## Codeforces Round #793 – Problem A

A. Palindromic Indices

time limit per test: 1 second

memory limit per test: 256 megabytes

input: standard input

output: standard output

You are given a palindromic string s of length n.

You have to count the number of indices i (1≤i≤n) such that the string after removing si from s still remains a palindrome.

For example, consider s = “aba”

- If we remove s1 from s, the string becomes “ba” which is not a palindrome.
- If we remove s2 from s, the string becomes “aa” which is a palindrome.
- If we remove s3 from s, the string becomes “ab” which is not a palindrome.

A palindrome is a string that reads the same backward as forward. For example, “abba”, “a”, “fef” are palindromes whereas “codeforces”, “acd”, “xy” are not.

## Input

The input consists of multiple test cases. The first line of the input contains a single integer t (1≤t≤10^3) — the number of test cases. Description of the test cases follows.

The first line of each testcase contains a single integer n (2≤n≤10^5) — the length of string s.

The second line of each test case contains a string s consisting of lowercase English letters. It is guaranteed that s is a palindrome.

It is guaranteed that sum of n over all test cases does not exceed 2⋅10^5.

## Output

For each test case, output a single integer — the number of indices i (1≤i≤n) such that the string after removing si from s still remains a palindrome.

## Example input

```
3
3
aba
8
acaaaaca
2
dd
```

Example output

```
1
4
2
```

## Note

The first test case is described in the statement.

In the second test case, the indices i that result in palindrome after removing si are 3,4,5,6. Hence the answer is 4.

In the third test case, removal of any of the indices results in “d” which is a palindrome. Hence the answer is 2.

## Solution

Brute-force solution is to remove each character and check if the remaining string is palindrome, which has a complexity of O(N^2).

We can do better. First, we have to realize that removing any character at index i will shift all of the remaining letters after index i to the left, breaking the palindrome in most of the cases. The only time the palindrome won’t be broken is if the removed character belongs to the consecutive series of the same letters in the middle of the palindrome.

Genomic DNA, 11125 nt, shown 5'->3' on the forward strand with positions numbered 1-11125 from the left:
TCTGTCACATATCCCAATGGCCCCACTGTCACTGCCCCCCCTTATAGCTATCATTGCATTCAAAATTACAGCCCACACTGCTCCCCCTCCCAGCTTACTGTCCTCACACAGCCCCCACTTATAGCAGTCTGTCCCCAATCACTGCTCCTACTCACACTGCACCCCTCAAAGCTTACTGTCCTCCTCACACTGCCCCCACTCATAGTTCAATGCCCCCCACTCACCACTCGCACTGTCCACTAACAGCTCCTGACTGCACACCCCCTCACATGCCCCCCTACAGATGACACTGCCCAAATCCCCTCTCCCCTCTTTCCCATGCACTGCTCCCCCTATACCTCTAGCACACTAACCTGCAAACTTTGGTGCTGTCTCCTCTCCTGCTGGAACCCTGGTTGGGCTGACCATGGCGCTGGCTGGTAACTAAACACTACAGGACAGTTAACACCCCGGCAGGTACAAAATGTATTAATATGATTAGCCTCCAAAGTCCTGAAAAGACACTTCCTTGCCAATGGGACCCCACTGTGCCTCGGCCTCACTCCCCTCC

To show this is true we will represent our palindrome **X** as a concatenation of three strings: prefix **P**, center **C** and suffix **S**, where **P = reverse(S)** and **center** is a string made of all the same letters, so X = P + C + S. Since we can remove only a single letter, removing anything from either P or S will break the constraint P = reverse(S), so the resulting string won’t be a palindrome. The only remaining option is to remove a character from C.

Now, to prove that removing any letter from C works, we will have to consider the parity of lengths of X, P, C and S. Irrelevant of the parity of the length of X, strings P and S have the same length, so their sum must be even. This means that the parity of C is equal to the parity of X, which makes C “the center” of the palindrome. If after deleting anything from C we get a palindrome, the X will stay palindrome as well. This is always true since C is made of a series of repeated letters.

So the only thing we need to do is to count the number of repeated letters in the middle of the string, which has a complexity of O(N) – way better than O(N^2) brute force.

#include <iostream> #include <vector> #include <string> using namespace std; int main(){ int t; cin >> t; while (t--) { int n; cin >> n; string s; cin >> s; int sol = 0; int x = n / 2; char c = s[x]; // move left for (int i=x;i>=0;i--) { if (s[i] != c) break; sol++; } // move right for (int i=x+1;i<n;i++) { if (s[i] != c) break; sol++; } cout << sol << endl; } return 0; }